The Collapse of Silicon Valley Bank (2023)

The Collapse of Silicon Valley Bank (2023)

Mirabelle DING

In this article, Mirabelle DING (Telfer School of Management, Bachelor in Finance, 2015-2019) analyzes the collapse of Silicon Valley Bank (SVB).

On March 10th 2023, Silicon Valley Bank, the primary financial institution for the US technology sector, was shut down by California and Federal regulators due to illiquidity and insolvency concerns after depositors withdrew $42 billion within a single day, marking the second largest bank failure in the United States history.

Background of SVB

Silicon Valley Bank (SVB) was founded in 1983 in the Bay Area with its mission to provide banking services to venture capital-backed startups that would have been considered high risk by traditional banks. As a result of its pioneering vision, SVB had established a notable reputation among the tech community, and was providing financing services to nearly half of the venture-backed technology and life science companies in the United States. SVB was ranked the 16th largest bank in the United States with total assets of $209 billion and was recognized as one of America’s Best Banks by Forbes for five consecutive years before its defunction.

Logo of Silicon Valley Bank.
Logo of Silicon Valley Bank
Source: Silicon Valley Bank.

The Solvency-Liquidity Problem

In 2020, the Federal Reserve cut the Federal Funds rate down to a range of 0% to 0.25% and implemented an unlimited quantitative easing policy in response to the impact of the Covid-19 pandemic, which led to a substantial increase in the financial market’s liquidity and the price of financial assets. The deposit base of SVB also experienced a skyrocket from $60 billion to an impressive $190 billion by the end of 2021. With little demand for loans from its clients, SVB allocated almost three quarters of the incremental deposits in long-maturity US Treasury bonds and mortgage-back securities purchases in order to gain capitalize on the interest rate spread. As a result, SVB exposed itself to greater interest rate and market risks.

Starting from March 2022, the Federal Reserve started to raise the Funds rate to counter inflation. The benchmark rate hiked to 4.5%-4.75% within 12 months, causing a plunge in the financial market liquidity and a severe inverted yield curve of long-term bonds and securities.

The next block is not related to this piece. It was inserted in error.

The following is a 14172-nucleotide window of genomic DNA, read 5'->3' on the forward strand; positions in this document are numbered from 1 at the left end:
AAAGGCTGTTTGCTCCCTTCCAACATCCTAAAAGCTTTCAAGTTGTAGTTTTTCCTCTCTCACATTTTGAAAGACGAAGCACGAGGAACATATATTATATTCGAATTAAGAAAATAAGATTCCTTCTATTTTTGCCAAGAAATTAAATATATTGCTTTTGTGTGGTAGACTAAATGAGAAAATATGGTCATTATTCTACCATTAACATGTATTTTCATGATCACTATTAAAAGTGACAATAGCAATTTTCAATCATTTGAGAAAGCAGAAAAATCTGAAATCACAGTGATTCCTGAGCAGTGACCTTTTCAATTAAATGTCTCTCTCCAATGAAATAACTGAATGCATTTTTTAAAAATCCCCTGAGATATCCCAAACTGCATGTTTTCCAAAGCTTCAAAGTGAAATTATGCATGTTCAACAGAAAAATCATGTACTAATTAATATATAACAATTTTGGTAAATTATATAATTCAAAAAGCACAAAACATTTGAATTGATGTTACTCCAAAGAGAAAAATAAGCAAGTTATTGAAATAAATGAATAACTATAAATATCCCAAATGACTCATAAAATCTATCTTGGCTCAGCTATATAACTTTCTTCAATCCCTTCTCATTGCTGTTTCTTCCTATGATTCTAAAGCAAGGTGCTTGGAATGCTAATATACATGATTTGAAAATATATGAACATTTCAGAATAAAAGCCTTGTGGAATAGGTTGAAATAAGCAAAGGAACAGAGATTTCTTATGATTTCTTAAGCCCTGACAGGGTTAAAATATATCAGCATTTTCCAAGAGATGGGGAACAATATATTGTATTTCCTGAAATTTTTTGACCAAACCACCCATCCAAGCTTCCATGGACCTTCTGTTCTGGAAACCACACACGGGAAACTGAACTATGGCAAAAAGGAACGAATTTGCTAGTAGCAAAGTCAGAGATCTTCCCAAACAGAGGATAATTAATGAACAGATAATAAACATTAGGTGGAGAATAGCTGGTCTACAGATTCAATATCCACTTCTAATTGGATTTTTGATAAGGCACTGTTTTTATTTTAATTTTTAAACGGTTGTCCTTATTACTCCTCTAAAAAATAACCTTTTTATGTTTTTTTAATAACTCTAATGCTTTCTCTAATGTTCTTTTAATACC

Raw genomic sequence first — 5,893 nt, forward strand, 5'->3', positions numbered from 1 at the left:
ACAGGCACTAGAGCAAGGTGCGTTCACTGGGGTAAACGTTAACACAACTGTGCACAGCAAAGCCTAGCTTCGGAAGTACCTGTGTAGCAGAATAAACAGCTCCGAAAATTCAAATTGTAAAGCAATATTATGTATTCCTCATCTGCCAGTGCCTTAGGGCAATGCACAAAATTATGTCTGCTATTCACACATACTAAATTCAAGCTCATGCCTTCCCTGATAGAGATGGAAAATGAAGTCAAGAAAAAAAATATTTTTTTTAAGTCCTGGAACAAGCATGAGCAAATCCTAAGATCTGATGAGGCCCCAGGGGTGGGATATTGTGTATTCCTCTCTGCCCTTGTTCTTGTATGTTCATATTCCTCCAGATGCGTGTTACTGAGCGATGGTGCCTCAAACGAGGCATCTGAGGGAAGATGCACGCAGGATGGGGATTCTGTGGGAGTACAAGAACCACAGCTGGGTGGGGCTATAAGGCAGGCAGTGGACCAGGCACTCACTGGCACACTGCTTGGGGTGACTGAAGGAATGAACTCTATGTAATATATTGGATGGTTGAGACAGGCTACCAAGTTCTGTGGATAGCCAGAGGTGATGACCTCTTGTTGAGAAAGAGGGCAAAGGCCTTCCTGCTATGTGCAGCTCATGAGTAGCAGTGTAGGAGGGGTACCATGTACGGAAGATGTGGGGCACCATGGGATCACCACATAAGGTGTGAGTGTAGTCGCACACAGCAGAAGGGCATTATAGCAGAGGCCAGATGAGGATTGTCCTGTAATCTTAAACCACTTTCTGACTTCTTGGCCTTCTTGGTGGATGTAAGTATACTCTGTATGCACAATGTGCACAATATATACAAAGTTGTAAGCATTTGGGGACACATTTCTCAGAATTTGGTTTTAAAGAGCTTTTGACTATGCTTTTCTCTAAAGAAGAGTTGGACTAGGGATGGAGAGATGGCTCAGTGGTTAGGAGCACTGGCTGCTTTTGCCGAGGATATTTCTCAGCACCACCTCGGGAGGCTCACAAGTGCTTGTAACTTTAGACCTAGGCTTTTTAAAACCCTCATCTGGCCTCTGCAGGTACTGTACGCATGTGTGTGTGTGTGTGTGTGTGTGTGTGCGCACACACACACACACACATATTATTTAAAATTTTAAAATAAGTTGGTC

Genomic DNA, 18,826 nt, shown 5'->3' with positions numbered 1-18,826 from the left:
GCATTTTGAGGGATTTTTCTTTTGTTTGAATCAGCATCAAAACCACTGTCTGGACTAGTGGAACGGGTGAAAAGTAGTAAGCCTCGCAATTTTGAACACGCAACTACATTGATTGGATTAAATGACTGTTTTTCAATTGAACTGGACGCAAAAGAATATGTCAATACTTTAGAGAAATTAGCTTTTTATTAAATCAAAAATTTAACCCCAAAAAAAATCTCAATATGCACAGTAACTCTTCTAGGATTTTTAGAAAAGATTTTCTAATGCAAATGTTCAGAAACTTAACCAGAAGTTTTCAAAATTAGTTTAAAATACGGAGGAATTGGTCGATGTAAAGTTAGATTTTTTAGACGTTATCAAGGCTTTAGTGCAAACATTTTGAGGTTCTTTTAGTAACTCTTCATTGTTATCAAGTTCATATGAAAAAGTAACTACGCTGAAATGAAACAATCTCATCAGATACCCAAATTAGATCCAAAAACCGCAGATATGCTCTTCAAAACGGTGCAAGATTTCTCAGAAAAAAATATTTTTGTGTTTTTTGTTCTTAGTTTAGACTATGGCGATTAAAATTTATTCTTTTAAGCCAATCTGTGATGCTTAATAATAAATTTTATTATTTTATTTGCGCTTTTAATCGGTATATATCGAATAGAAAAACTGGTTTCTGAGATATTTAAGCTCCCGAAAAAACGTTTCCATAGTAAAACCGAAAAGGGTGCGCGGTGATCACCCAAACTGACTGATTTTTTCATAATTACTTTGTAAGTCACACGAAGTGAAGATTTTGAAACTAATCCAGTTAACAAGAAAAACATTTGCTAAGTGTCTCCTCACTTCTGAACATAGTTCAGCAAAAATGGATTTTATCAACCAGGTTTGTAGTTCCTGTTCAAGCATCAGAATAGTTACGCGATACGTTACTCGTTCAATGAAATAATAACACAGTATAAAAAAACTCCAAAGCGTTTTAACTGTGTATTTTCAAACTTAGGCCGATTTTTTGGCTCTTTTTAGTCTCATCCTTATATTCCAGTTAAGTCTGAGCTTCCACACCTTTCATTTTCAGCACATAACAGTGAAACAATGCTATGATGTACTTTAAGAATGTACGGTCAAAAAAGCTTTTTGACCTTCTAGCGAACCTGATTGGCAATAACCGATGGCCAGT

As interest rates rose, SVB started suffering deep unrealized losses on much of its securities portfolio, amounting to more than $2 billion by the end of 2022.

Furthermore, due to the declining inflow of venture capital funding, many tech start-ups resorted to withdrawing from SVB to support their daily operations. From March to December, the deposits of SVB shrank rapidly from $200 billion to $175 billion. Since SVB did not protect their liabilities with short term investments for quick liquidations, they had to start selling their bonds at a significant loss and relied heavily on short term loans from Federal Home Loan Banks to accommodate these large withdrawals, totaling $15 billion by the end of 2022.

“The Social Media Bank Run”

On March 8th 2023, SVB announced a $1.8 billion loss on its investment portfolio, alongside a plan to raise $2.25 billion. Consequently, Moody’s downgraded the bank’s credit rating, and the stock price of SVB’s parent company, SVB Financial Group, crashed at the next market opening. Prominent entrepreneurs raised concerns about SVB’s financial situation on social media, which went viral and amplified the panic among the bank’s clients. Depositors rushed to withdraw from their SVB account, culminating a total amount of $42 billion in attempted withdraws within 24 hours. SVB was on the verge of collapse as they could not generate enough cash to meet the escalating need for withdrawals.

On March 10th 2023, the Federal Deposit Insurance Corporation, which protects the stability of the financial system, took over Silicon Valley Bank in an effort to protect depositors. Unlike personal banking, most clients held more the $250,000 FDIC insured limit in their accounts, putting them at the risk of losing a portion or all of their deposits that exceeded the threshold. To restrain the fear of financial contagion, the Federal Reserve later implemented emergency measures, ensuring that all deposits at SVB will be guaranteed, even for the amount above the $250,000 limit.

Later, the Federal government announced an emergency lending programing to allow distressed banks to borrow from the Federal Reserve as a contingency liquidity plan to cover their withdrawal needs and to restore public confidence in the financial system.


The collapse of SVB reflected an inadequacy in its risk management and strategy, which could have been avoided through regular review and valuation of their investment portfolio, avoidance of concentrating assets in long-term maturities, possession of sufficient liquid assets, and hedging strategies against rising interest rate. This demonstrates the importance for businesses and organizations to properly and promptly manage their financial risk to prevent or mitigate situations that may lead to financial distress.

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   ▶ Akshit GUPTA The bankruptcy of Barings Bank (1996)

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   ▶ Shengyu ZHENG Mesures de risques

   ▶ Shengyu ZHENG Extreme Value Theory: the Block-Maxima approach and the Peak-Over-Threshold approach

Useful resources

Apricitas Economics The Death of Silicon Valley Bank

The Federal Reserve Re: Review of the Federal Reserve’s Supervision and Regulation of Silicon Valley Bank

About the author

The article was written in May 2023 by Mirabelle DING (Telfer School of Management, Bachelor in Finance, 2015-2019).

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